Show Hide image

Why the novel matters

We can try to bend the novel to fit our politics or culture, but it will always go its own way, making itself anew.

Asked to explain “Why the novel matters”, my first question is: “Well, does it?” As soon as I typed that sentence, I then thought that the second logical question would probably have to be “Has it?” But, after typing that, I opened my browser and went to look at the news because I was a little concerned that tanks might be rolling down the Mall in order to disperse pro-democracy protesters. After all, it was 10 September and the night before Boris Johnson had prorogued parliament – illegally as it later turned out – so I, along with plenty of others, was feeling rather like the chair had just been kicked out from under the feet of this country’s democracy. I feared, because this had been allowed to happen, we were on the way to a future in which anything might become possible. I have certainly read enough Thomas Mann, Milan Kundera, Agota Kristof, Solzhenitsyn and Margaret Atwood to know that the trajectory of anti-democratic leaders who manage to shoulder their way into the seat of democratic power is rarely upwards.

In my moment of media-mediated and media-medicated fright, it didn’t occur to me to reach for my copy of The Unbearable Lightness of Being, or The Handmaid’s Tale or Doctor Faustus rather than the flashing screen and the – necessarily somewhat undigested – prose produced by journalists in the rolling 24-hour news cycle. Without the distraction of the news feeds, I fear my brain will fill up with imagery that frightens me and leaves no space for the words and stories I have spent my life surrounded by.

“A thousand words leave not the same deep impression as does a single deed,” Henrik Ibsen once wrote. But this is not how the quote has come down to us. “A picture is worth a thousand words” we say, courtesy of a 1921 ad campaign run – ironically – in Printer’s Ink magazine. I don’t believe either version though, because, while pictures undoubtedly feed the fire up into a momentary blaze, I am a novelist and, as such, I have spent the vast majority of my adult life teaching my brain to function beyond the confines of my fear, even when in the momentary grip of it. And, as a novelist, I cannot buy into Ibsen’s claim that the deed is greater than a thousand words because I believe that the word is a deed as well. So even though I was scrolling down through news websites again while writing this, I noticed how I found myself returning to a thought that has occurred to me several times over the past few weeks.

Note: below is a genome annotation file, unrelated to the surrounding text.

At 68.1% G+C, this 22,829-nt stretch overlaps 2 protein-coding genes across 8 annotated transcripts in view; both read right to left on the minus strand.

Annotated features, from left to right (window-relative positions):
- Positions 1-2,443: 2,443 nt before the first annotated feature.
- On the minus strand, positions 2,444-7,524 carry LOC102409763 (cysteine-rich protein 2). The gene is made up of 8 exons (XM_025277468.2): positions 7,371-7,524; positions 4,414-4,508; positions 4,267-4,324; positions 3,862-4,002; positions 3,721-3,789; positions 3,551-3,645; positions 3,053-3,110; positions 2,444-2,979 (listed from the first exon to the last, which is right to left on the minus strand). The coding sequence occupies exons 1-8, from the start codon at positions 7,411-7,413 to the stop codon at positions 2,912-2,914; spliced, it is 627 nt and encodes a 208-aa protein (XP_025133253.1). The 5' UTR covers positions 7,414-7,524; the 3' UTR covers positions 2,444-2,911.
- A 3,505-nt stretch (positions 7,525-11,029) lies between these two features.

This is a thought about a different Boris – an infinitely greater one, Boris Pasternak. As a novel, Pasternak’s Doctor Zhivago (1957) is a record of a time and place, a portrait of ideology on the move and an examination of the difficulties of pursuing the personal life in the midst of social and political chaos. To this end, it is filled with dramaturgically implausible coincidences whose purpose is to illustrate what the author himself described as “the unrestrained freedom of life”. In other words, it is writing which is not simply dedicated to the recounting of a series of events, the explanation of political positions or the illustration of authorial observations – although all of these are present too. In Doctor Zhivago, the novel is a mouth which speaks not only of the world as it simply is – or was – but also of what lies beneath and above and beyond what the eye can see and the ear can hear. It succeeds in becoming more than the sum of all its moving parts. This ability to capture “the unrestrained freedom of life” is the stuff of which great novels are made.

After Doctor Zhivago’s rocky road to publication it received all manner of responses. “Trouble” said the KGB. “Genius” said VS Pritchett. “Melodramatic” said Nabokov. “Winner” said the Nobel Prize committee. But for me, in the midst of the chaos of this very different time, its importance lies in its ability to understand and communicate the infinite loneliness of the individual experiencing their world change in an instant and realising that it will never change back. So, between gulps of the frantic, sensationalist news items of the day, the thought of this novel, populated by its difficult, awkward people and their inconsequential loves and hates, brings me – briefly – comfort. It speaks to my anxieties about the direction the world is taking, my feelings of powerlessness within it and to my only surviving hope which, ironically, is exactly the same as my fear: that eventually and inevitably, everything must change. Pasternak used many more than a thousand words to make his point but I doubt a critic exists who can persuade me that the achievement of Doctor Zhivago does not constitute a deed.

***